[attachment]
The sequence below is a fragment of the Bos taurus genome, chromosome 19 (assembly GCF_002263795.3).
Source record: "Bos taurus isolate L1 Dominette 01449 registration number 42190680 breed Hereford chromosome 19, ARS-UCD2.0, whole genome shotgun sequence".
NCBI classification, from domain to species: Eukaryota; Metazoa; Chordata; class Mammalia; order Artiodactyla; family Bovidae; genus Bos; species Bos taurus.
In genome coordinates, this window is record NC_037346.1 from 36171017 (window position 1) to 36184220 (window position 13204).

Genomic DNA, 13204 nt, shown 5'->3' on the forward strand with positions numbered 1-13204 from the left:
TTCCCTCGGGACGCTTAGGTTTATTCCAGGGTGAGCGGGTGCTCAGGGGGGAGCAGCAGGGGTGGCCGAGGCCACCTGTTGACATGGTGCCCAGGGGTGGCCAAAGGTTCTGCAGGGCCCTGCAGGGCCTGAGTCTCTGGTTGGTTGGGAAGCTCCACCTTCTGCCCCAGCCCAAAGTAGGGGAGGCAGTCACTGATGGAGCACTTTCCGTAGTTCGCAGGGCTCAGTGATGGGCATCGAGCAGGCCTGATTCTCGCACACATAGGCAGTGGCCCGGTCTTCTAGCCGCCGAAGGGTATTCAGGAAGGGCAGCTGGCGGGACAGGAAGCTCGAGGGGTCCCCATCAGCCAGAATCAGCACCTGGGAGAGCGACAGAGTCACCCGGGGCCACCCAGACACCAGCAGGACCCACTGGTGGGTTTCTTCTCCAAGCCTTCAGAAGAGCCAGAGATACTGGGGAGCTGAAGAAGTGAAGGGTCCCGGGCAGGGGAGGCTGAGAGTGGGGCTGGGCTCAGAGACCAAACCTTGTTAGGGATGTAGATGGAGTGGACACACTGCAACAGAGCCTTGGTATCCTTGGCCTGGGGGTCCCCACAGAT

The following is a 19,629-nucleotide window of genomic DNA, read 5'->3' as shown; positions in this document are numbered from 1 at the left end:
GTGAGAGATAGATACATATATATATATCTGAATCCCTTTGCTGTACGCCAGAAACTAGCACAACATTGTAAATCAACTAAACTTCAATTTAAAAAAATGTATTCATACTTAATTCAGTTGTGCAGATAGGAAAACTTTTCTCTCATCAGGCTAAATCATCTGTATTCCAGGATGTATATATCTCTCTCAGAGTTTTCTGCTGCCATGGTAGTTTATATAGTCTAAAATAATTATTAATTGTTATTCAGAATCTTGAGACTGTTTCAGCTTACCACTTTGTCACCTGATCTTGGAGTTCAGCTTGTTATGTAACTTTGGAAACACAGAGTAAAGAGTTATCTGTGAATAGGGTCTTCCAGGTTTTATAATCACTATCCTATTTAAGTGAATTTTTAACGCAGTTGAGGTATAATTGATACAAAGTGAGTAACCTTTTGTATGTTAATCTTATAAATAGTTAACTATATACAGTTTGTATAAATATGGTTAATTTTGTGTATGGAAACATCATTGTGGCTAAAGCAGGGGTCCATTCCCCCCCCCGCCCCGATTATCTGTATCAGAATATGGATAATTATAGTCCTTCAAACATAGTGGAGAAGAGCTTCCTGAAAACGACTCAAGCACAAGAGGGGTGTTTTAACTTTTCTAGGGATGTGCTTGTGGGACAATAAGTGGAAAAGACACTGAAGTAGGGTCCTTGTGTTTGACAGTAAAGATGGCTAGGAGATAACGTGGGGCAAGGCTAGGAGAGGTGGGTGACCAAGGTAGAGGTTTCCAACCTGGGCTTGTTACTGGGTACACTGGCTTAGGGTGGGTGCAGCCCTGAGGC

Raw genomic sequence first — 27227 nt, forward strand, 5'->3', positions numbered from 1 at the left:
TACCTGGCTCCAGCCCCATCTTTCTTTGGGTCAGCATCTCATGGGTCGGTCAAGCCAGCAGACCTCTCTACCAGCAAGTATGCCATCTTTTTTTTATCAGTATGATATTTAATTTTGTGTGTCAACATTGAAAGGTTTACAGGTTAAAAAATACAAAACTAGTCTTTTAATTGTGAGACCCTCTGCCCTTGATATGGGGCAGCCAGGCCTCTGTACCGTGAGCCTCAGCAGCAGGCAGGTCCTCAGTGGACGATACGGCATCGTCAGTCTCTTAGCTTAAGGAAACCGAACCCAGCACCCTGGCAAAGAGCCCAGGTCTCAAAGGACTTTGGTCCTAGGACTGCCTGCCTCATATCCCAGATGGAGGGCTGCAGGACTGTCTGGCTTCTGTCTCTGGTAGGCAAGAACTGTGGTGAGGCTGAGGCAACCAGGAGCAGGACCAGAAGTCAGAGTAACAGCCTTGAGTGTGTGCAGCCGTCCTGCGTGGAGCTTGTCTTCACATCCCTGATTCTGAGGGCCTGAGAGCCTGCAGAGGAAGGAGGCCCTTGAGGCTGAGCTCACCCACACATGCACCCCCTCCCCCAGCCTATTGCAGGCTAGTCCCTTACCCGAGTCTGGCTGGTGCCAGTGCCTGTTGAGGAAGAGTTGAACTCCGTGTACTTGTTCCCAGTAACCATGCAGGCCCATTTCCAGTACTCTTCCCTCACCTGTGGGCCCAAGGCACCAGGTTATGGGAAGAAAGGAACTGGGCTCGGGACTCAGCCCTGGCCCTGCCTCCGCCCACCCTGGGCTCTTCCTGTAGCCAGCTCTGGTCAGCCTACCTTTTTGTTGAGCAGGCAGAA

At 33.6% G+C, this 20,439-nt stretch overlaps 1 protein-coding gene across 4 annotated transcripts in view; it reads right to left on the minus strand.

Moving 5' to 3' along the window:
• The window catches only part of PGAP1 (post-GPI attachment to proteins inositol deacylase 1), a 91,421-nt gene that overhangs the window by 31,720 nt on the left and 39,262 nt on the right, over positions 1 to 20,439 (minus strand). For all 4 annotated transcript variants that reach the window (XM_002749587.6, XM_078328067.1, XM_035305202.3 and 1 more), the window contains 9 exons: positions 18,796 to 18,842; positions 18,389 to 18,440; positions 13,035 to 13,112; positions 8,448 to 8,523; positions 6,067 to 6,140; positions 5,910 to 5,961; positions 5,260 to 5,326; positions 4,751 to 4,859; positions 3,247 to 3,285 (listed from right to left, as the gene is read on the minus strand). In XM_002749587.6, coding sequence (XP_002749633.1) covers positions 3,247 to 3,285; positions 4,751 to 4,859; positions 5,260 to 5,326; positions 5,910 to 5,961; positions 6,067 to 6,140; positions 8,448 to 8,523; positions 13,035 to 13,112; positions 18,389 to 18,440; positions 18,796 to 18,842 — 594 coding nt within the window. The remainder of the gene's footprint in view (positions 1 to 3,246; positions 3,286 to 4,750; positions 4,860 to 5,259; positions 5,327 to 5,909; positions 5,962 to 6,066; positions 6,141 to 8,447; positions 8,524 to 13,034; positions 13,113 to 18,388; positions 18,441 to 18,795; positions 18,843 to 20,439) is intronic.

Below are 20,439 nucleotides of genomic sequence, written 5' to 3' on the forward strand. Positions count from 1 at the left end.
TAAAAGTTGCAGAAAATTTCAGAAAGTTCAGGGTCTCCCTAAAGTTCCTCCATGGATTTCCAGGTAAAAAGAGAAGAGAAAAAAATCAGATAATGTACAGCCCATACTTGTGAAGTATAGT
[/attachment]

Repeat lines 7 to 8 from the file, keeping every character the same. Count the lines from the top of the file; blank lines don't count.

The following is a 19,629-nucleotide window of genomic DNA, read 5'->3' as shown; positions in this document are numbered from 1 at the left end:
GTGAGAGATAGATACATATATATATATCTGAATCCCTTTGCTGTACGCCAGAAACTAGCACAACATTGTAAATCAACTAAACTTCAATTTAAAAAAATGTATTCATACTTAATTCAGTTGTGCAGATAGGAAAACTTTTCTCTCATCAGGCTAAATCATCTGTATTCCAGGATGTATATATCTCTCTCAGAGTTTTCTGCTGCCATGGTAGTTTATATAGTCTAAAATAATTATTAATTGTTATTCAGAATCTTGAGACTGTTTCAGCTTACCACTTTGTCACCTGATCTTGGAGTTCAGCTTGTTATGTAACTTTGGAAACACAGAGTAAAGAGTTATCTGTGAATAGGGTCTTCCAGGTTTTATAATCACTATCCTATTTAAGTGAATTTTTAACGCAGTTGAGGTATAATTGATACAAAGTGAGTAACCTTTTGTATGTTAATCTTATAAATAGTTAACTATATACAGTTTGTATAAATATGGTTAATTTTGTGTATGGAAACATCATTGTGGCTAAAGCAGGGGTCCATTCCCCCCCCCGCCCCGATTATCTGTATCAGAATATGGATAATTATAGTCCTTCAAACATAGTGGAGAAGAGCTTCCTGAAAACGACTCAAGCACAAGAGGGGTGTTTTAACTTTTCTAGGGATGTGCTTGTGGGACAATAAGTGGAAAAGACACTGAAGTAGGGTCCTTGTGTTTGACAGTAAAGATGGCTAGGAGATAACGTGGGGCAAGGCTAGGAGAGGTGGGTGACCAAGGTAGAGGTTTCCAACCTGGGCTTGTTACTGGGTACACTGGCTTAGGGTGGGTGCAGCCCTGAGGC